New Poetry from Hennessy awards nominee James Finnegan


a Clare born priest-poet 
and philosopher advises
     that one be consoled by 
     and sure about 
          one’s own death

as I walk along Ballyraine Road
our springer and I in stride
I think about the difference
between dying and falling asleep
and think it has something to do
with waking up in different places
     or waking up in the same place
     and not waking up at all

just then     an empty hearse
full of light on a sunny mid-June day
comes towards me     on the other side
of the road     and a few things come to mind

first     where Juba in The Gladiator says
to Maximus Decimus Meridius
I will see you again     but not yet     not yet

second     where Denholm Elliott
as Mister Emerson in A Room 
with a View tells Lucy
he wishes his son to understand that
     alongside the why
there is a yes and a yes and a yes

third     where I say to the hearse
          thank you 
for not sneaking up behind me


the clock’s lips are thin
     and grim
as quarter after nine
          and eerily
     your six o’clock kiss
runs the length of your face
     and where is the eye
of Under the Eye
     is your soul business
          to keep alert
and where is your bell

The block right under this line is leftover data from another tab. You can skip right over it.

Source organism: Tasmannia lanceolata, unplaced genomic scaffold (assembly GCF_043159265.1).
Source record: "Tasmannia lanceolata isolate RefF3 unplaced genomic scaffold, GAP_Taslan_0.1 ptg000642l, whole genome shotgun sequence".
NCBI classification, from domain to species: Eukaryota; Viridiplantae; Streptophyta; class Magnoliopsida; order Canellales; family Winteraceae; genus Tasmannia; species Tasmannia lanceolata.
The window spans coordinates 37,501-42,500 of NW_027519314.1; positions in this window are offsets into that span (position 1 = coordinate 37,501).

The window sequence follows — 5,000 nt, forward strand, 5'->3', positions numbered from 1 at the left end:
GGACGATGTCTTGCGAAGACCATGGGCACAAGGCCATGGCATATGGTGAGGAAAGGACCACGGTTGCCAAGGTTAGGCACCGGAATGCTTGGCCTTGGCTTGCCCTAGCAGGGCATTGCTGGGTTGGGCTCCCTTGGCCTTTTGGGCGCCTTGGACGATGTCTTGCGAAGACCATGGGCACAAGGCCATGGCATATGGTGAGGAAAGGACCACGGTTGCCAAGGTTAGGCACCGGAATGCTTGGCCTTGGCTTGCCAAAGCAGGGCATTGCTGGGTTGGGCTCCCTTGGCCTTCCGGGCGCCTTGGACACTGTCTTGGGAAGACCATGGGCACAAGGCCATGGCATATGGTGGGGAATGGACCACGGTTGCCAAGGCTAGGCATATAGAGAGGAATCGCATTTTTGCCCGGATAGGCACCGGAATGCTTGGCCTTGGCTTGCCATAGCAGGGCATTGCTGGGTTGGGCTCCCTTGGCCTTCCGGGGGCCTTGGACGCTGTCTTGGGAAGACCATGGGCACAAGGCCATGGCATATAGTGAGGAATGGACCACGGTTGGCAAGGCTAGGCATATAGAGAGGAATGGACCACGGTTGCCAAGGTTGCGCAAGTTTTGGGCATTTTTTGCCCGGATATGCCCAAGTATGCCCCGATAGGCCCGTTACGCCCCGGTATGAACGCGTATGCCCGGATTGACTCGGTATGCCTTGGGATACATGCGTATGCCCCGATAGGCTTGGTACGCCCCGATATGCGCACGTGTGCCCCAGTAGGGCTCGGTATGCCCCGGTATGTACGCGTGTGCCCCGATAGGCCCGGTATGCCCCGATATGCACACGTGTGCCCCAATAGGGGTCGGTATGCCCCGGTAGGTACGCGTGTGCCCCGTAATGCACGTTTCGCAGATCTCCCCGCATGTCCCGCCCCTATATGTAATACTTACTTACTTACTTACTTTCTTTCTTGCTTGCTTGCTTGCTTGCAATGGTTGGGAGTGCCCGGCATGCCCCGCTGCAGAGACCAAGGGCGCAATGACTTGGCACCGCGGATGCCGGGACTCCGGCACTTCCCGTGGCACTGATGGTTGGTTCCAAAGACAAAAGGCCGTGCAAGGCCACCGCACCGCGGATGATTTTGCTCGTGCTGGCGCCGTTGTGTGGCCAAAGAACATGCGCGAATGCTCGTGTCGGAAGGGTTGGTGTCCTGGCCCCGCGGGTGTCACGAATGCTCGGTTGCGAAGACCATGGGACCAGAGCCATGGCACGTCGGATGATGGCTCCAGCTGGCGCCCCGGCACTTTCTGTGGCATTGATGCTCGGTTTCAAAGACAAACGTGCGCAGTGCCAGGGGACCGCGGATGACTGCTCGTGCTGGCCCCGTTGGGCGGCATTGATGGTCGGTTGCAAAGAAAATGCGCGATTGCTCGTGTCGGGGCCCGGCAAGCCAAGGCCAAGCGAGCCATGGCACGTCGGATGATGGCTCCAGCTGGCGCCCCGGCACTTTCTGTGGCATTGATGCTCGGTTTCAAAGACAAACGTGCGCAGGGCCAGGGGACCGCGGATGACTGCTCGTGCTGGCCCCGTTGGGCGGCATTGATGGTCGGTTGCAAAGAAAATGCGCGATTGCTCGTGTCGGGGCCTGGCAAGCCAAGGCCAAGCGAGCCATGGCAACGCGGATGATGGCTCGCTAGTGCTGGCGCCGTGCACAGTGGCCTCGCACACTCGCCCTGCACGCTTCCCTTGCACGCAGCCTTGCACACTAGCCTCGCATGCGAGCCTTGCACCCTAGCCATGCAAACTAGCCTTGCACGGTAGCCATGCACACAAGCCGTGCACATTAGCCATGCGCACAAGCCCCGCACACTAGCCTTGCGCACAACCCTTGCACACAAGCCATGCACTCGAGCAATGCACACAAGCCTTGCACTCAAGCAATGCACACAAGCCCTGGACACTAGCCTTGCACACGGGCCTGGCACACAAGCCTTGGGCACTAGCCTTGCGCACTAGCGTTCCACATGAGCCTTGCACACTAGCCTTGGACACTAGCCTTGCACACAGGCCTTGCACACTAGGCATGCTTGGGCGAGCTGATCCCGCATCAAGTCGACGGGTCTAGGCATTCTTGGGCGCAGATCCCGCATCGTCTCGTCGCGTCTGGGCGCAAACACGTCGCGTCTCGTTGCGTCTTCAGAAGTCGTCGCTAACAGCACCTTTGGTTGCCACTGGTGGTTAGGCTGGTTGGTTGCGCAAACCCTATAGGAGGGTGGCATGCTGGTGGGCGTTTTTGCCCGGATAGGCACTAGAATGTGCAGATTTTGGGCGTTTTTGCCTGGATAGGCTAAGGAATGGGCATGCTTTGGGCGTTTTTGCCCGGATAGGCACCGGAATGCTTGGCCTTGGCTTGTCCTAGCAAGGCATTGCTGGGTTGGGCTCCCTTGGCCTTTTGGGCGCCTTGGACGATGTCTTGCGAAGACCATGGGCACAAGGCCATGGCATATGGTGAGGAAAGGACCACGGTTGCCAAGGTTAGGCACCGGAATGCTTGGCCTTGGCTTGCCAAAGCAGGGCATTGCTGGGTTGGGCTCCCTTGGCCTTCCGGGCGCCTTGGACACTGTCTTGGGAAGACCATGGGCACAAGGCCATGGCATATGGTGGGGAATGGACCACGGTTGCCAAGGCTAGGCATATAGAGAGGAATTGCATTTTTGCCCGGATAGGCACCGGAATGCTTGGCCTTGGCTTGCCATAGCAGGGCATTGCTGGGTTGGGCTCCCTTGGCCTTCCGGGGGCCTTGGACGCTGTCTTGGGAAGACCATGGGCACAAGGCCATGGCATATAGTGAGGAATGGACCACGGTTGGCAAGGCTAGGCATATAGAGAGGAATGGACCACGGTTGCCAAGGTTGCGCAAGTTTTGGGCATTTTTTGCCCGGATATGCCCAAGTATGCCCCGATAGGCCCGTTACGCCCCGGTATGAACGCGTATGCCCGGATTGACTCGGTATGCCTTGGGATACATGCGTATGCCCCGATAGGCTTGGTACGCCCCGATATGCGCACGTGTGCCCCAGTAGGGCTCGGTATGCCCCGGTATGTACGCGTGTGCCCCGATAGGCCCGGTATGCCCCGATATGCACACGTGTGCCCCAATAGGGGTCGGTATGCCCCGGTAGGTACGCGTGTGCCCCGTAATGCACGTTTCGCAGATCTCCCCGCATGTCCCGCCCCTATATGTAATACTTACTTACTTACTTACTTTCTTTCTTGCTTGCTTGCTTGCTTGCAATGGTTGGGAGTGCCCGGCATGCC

as you can’t yawn
               I take it
     you never tire
are you conscious of
     every tick every tock
               or are you immersed
                    in this room 
     watching me watching you
          in the pure presence
                                   of eternity


a lot of people know the joke
     about the difference
between a hedgehog and a Mercedes
filled with five guys wearing sunglasses
     the hedgehog has the pricks on the outside
which is fine     and well we may laugh
     but today on the way to Lough Barra
I came across a hedgehog who’d made it
     most of the way across the road
a soft spiky hemispherical hump
                         with a pool of blood by her head


the celibate priest
lives in part of the college
     called     Private Quarters


but June stops by
lays her hands on 
my shoulders and says 

     it’s June
     all that light
     aren’t you happy

it’s not the end 
of the world
if you die soon

James Finnegan appears in The Best British and Irish Poets 2018. Get it on Amazon

About the contributor

James Finnegan was shortlisted for Hennessy Literary Award 2018, highly commended in the Patrick Kavanagh Poetry Competition (2016, 2018), published in New Hibernia Review (April 2019), Poetry Ireland Review (Jul 2018), CYPHERS, Skylight 47, North West Words, and The Best New British & Irish Poets 2018 - first full collection of poems Half-Open Door (Eyewear Publishing, 2018).

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